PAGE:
A common call we receive concerns 4-cylinder Ford products such as the Tempo/Topaz and the Taurus/Sable body style. The model years in question range from 1985 to 1988 for the Tempo/Topaz and 1986 to ...
A common call we receive concerns 4-cylinder Ford products such as the Tempo/Topaz and the Taurus/Sable body style. The model years in question range from 1985 to 1988 for the Tempo/Topaz and 1986 to 1988 for the Taurus/Sable. The symptoms are usually an intermittent higher than normal idle, or a lack of power on acceleration.
Initially, the first check should be the Throttle Position sensor. A simple sweep test with your scope or multimeter will reveal if there are any opens or spikes in output. If the TPS checks out OK, the next item to check is the Idle Speed Control motor (refer to diagram #1).
This component combines a D.C. motor along with an Idle Tracking switch in order to control idle speed and monitor closed throttle position. There are four wires connected to this motor. Two wires are connected to the ECM through pins 21 and 41, which is a power and a ground. In order to change the direction of the plunger, the ECM reverses the polarity of these two wires.
The remaining two wires are used for the Idle Tracking switch. One of these wires is a ground connected to pin 46 of the ECM. The other wire is for the Idle Tracking switch, and is connected to pin 28 on the ECM in the Tempo/Topaz, while on the Taurus/Sable it is connected to pin 24.
The ECM supplies approximately a 10-volt signal on this wire. By monitoring the voltage on this wire, the ECM can determine if the throttle lever is in contact with the Idle Tracking switch. When the throttle is closed, the Idle Tracking switch is open. This means you should expect to see 10 volts on the wire going to pin 24 or 28, depending on the vehicle. As the throttle is opened, the Idle Tracking switch closes and is connected to ground through pin 46 of the ECM.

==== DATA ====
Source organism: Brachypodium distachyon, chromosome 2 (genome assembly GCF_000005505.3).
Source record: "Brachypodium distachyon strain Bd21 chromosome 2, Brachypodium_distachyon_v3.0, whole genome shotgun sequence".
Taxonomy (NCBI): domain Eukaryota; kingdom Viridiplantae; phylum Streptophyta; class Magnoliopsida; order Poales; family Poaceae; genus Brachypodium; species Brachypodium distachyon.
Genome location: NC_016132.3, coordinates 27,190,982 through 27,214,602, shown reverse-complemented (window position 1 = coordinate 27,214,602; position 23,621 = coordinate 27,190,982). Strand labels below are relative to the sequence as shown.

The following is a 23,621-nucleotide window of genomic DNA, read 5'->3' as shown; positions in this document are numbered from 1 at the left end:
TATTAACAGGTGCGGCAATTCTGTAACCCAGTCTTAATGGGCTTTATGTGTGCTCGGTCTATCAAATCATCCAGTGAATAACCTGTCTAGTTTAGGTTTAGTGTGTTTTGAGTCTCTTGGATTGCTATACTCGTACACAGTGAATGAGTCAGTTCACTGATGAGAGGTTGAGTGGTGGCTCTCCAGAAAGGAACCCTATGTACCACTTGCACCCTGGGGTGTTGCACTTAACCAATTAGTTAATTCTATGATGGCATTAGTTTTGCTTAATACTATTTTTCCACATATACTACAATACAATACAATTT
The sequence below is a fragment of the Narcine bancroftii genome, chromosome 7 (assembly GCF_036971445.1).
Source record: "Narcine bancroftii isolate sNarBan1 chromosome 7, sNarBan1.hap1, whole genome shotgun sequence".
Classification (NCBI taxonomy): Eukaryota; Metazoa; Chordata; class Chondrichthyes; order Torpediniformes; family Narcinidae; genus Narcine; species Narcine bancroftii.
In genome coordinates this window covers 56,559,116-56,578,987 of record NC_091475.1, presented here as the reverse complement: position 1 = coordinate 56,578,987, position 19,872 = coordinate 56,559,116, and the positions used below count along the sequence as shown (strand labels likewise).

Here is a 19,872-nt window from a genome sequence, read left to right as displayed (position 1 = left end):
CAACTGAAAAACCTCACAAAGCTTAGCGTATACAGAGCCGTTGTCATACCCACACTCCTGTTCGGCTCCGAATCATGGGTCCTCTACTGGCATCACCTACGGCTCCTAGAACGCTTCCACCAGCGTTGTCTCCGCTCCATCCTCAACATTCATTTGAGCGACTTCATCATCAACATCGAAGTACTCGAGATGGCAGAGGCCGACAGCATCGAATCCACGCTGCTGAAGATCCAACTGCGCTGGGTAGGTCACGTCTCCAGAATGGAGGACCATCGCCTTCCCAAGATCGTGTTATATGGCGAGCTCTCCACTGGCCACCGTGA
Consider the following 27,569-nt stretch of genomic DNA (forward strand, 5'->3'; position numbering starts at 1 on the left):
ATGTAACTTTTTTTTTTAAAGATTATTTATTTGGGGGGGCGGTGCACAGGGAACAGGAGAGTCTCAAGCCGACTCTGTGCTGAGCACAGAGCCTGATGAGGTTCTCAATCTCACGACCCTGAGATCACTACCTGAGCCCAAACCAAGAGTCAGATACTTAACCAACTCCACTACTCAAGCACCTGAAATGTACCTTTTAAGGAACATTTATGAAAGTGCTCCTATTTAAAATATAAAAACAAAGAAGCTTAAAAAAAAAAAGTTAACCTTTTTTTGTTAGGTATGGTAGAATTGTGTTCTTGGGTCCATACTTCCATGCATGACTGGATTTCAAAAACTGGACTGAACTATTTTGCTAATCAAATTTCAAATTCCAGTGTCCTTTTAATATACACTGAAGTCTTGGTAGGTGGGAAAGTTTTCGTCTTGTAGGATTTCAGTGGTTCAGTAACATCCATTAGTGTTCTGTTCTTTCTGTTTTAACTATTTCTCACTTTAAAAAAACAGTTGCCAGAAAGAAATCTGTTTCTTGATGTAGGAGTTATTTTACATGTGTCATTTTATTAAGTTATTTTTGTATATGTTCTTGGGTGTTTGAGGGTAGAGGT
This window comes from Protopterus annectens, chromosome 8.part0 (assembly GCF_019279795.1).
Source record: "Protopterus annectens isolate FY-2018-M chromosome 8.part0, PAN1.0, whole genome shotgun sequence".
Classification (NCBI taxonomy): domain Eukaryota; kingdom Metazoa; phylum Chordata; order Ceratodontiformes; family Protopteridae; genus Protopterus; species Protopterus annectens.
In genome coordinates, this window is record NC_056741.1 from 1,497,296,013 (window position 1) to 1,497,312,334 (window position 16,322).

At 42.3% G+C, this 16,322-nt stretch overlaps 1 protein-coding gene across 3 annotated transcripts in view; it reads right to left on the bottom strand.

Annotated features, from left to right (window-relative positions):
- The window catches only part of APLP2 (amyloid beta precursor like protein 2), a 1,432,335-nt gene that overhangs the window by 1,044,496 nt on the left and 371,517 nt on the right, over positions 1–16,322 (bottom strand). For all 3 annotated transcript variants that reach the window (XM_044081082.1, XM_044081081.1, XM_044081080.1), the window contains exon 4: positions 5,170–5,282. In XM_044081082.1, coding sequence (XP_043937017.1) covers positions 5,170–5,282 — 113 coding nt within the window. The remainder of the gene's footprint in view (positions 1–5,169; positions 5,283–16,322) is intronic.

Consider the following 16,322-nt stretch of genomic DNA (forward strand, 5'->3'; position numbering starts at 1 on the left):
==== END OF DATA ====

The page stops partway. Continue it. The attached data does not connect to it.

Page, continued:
When properly grounded, this voltage should be very close to 0 volts. The ECM constantly monitors the voltage on this circuit. A high voltage reading on this circuit indicates that the throttle is closed. A low voltage reading indicates an open throttle.
Let’s see how a problem can arise. Suppose the voltage on this circuit remains at 10 volts at all times, even with the throttle open. At this point, the ECM will assume that the throttle is closed and the vehicle is decelerating. This will result in reduced fuel delivery. This will not have an impact on vehicle performance if the vehicle is decelerating. However, if the vehicle is actually accelerating, then you will definitely have a performance problem.
By monitoring the voltage on the Idle Tracking switch circuit, you can determine whether the ECM is seeing a closed throttle condition or not. You should measure 10 volts at closed throttle, and 0 volts when the throttle is opened.
On the other hand, if the Idle Tracking switch indicated an open throttle condition, even if it was not, then the ECM, seeing that that Throttle Position sensor voltage is low, will attempt to get a closed throttle reading by extending the Idle Speed Control motor. This would cause the engine to race at an idle that is substantially higher than normal.
By monitoring the voltage on the switch as before, we would see what voltage the ECM is seeing. If the voltage is always at 10 volts and the vehicle is suffering from a lack of power, try grounding the Idle Tracking switch circuit when the vehicle exhibits this condition. If the vehicle performance improves, the IdleTracking switch circuit should be checked.
Top Gun technician
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